Nostalgia for the Early 1990s

It’s been twenty-two years since America emerged from the conservative natured eighties and began a seemingly liberal decade under the Clinton administration.  In many ways, the republican dominated eighties fought hard to revive the basic principles of America in the fifties, though they may not have succeeded, they left an undeniable mark on our culture.  The films of John Hughes embraced this cultural nostalgia, and Christopher Columbus only reinforced similar morals with a string of family friendly blockbusters.  This cinema I speak of doesn’t interest me too much, for it is always the art born out of conflict that is arresting and probing of its audience.  One such an adventurous filmmaker would be Tim Hunter, who undermined teen film conventions with the pessimistic River’s Edge.  His work, as well as that of Abel Ferrara, quietly paved the way for the even more subversive filmmakers of the late eighties and early nineties who would retaliate against the white-washed escapism that dominated eighties cinema in America.  The filmmakers of this more subversive cinema, at least in my opinion, would be Jonathan Demme, Hal Hartley, David Lynch, Gregg Arraki and the entire movement of transgressive cinema that came out of New York at this time (primarily Richard Kern).

Films like The Living End, Wild At Heart, Miami Blues, Trust, and Something Wild all have an over arching narrative theme in common.  Their central protagonists are on the run, and naively searching for a freedom in America that no longer exists (in this respect, all of the above mentioned filmmakers are in some way indebted to Two Lane Black-Top).  Author Barry Gifford was perhaps the originator of this formula, in so far as its contemporary manifestation is concerned, when he penned his novel Wild At Heart (the source material for Lynch’s film of the same name).  Regardless, this narrative construct or device speaks to a desire, known to be futile, to find a saving liberal grace in America.  There was a hope to escape the oppression of the Bush administration and the Hollywood mainstream in favor for an artistic freedom and political open-mindedness that is wholly American in ideal yet un-American in practice.  The nation was being torn apart as the first Gulf War concluded, with gang wars and race riots in L.A., anti-homosexual sentiments, teenage suicide on the incline, etc.  These films have a hope which the filmmakers know is doomed and can therefore do nothing other than allow their films to follow a tragic trajectory designed to illustrate this belief.  Even the positive resolutions of these films seem hollow and temporary, as if acknowledging the plasticity of the “Hollywood ending”.  These films have become touchstones in American culture, regardless of how relevant they are today strictly because they articulate the public consciousness of America in the early nineties.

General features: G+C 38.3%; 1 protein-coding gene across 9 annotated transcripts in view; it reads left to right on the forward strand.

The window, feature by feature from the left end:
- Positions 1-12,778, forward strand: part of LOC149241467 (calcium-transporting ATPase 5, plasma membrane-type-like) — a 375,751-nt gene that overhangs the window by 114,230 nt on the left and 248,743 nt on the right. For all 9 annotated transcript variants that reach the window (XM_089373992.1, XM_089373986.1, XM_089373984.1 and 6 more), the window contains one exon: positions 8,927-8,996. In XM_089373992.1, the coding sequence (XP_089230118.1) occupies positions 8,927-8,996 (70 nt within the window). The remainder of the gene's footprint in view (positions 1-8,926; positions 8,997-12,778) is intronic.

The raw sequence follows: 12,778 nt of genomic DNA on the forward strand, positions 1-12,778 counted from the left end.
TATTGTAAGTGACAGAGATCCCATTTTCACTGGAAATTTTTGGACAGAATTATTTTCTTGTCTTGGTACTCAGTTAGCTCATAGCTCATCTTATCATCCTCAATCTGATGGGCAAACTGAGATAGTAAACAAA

Now you may be wondering why I bothered to bring up any of this let alone write about it.  The fact of the manner is that the nineties are the last time I can think of in which so many diverse filmmakers grappled with similar issues and personified a unique national mindset.  In the years that follow, film seems to have gotten more and more obese with passé’ concepts and a hemorrhaging of political propaganda.  There have been great American films, sure, but no concise coordination, no absolute truth to be hinted at.  Rather filmmakers seem to be more concerned with either preaching their own political agenda or cashing in on the latest fads (chart Scorsese’s career since The Last Temptation Of Christ for a prime example).  I am simply of the opinion that a unity amongst filmmakers on a national level in regards to cultural identity is preferable to the jumbled and overly competitive mess that exists today.

-Robert Curry

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